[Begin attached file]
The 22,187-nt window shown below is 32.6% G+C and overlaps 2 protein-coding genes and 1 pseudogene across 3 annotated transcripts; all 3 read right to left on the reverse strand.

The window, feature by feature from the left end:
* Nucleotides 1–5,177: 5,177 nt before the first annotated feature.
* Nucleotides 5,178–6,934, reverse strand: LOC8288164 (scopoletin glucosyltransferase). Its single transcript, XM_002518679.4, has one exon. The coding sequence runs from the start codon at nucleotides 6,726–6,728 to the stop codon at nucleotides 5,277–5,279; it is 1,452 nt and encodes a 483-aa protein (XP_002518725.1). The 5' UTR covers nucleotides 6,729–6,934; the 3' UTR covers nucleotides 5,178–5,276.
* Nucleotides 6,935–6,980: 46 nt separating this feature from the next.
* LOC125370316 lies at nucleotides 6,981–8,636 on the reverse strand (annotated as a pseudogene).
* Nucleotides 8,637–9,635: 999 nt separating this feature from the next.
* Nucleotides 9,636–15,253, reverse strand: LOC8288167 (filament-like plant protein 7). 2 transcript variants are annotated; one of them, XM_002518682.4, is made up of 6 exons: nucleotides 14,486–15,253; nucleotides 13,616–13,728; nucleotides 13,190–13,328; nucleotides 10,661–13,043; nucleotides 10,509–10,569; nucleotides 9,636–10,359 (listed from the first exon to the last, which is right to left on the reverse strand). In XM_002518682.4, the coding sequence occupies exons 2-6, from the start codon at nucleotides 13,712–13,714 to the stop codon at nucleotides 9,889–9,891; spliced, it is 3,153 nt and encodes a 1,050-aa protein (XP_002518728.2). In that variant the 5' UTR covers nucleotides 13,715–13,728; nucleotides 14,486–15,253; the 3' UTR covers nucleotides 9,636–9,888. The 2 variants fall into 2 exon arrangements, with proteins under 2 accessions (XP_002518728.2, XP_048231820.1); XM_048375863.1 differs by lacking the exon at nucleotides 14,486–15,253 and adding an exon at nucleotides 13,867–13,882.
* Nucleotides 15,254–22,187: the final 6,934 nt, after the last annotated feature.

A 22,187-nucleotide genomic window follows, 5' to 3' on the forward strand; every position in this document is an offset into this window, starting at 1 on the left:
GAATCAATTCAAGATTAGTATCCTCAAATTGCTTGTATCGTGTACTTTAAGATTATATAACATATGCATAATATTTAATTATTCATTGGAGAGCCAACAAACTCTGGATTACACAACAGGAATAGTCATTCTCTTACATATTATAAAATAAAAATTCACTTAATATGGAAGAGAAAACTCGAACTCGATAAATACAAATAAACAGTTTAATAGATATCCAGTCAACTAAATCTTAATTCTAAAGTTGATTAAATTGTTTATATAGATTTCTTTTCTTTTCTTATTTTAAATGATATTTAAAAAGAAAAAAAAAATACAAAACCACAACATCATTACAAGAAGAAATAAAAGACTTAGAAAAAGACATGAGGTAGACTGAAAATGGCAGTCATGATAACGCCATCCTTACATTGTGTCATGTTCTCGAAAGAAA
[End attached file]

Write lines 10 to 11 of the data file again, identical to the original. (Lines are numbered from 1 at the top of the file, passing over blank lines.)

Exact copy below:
A 22,187-nucleotide genomic window follows, 5' to 3' on the forward strand; every position in this document is an offset into this window, starting at 1 on the left:
GAATCAATTCAAGATTAGTATCCTCAAATTGCTTGTATCGTGTACTTTAAGATTATATAACATATGCATAATATTTAATTATTCATTGGAGAGCCAACAAACTCTGGATTACACAACAGGAATAGTCATTCTCTTACATATTATAAAATAAAAATTCACTTAATATGGAAGAGAAAACTCGAACTCGATAAATACAAATAAACAGTTTAATAGATATCCAGTCAACTAAATCTTAATTCTAAAGTTGATTAAATTGTTTATATAGATTTCTTTTCTTTTCTTATTTTAAATGATATTTAAAAAGAAAAAAAAAATACAAAACCACAACATCATTACAAGAAGAAATAAAAGACTTAGAAAAAGACATGAGGTAGACTGAAAATGGCAGTCATGATAACGCCATCCTTACATTGTGTCATGTTCTCGAAAGAAA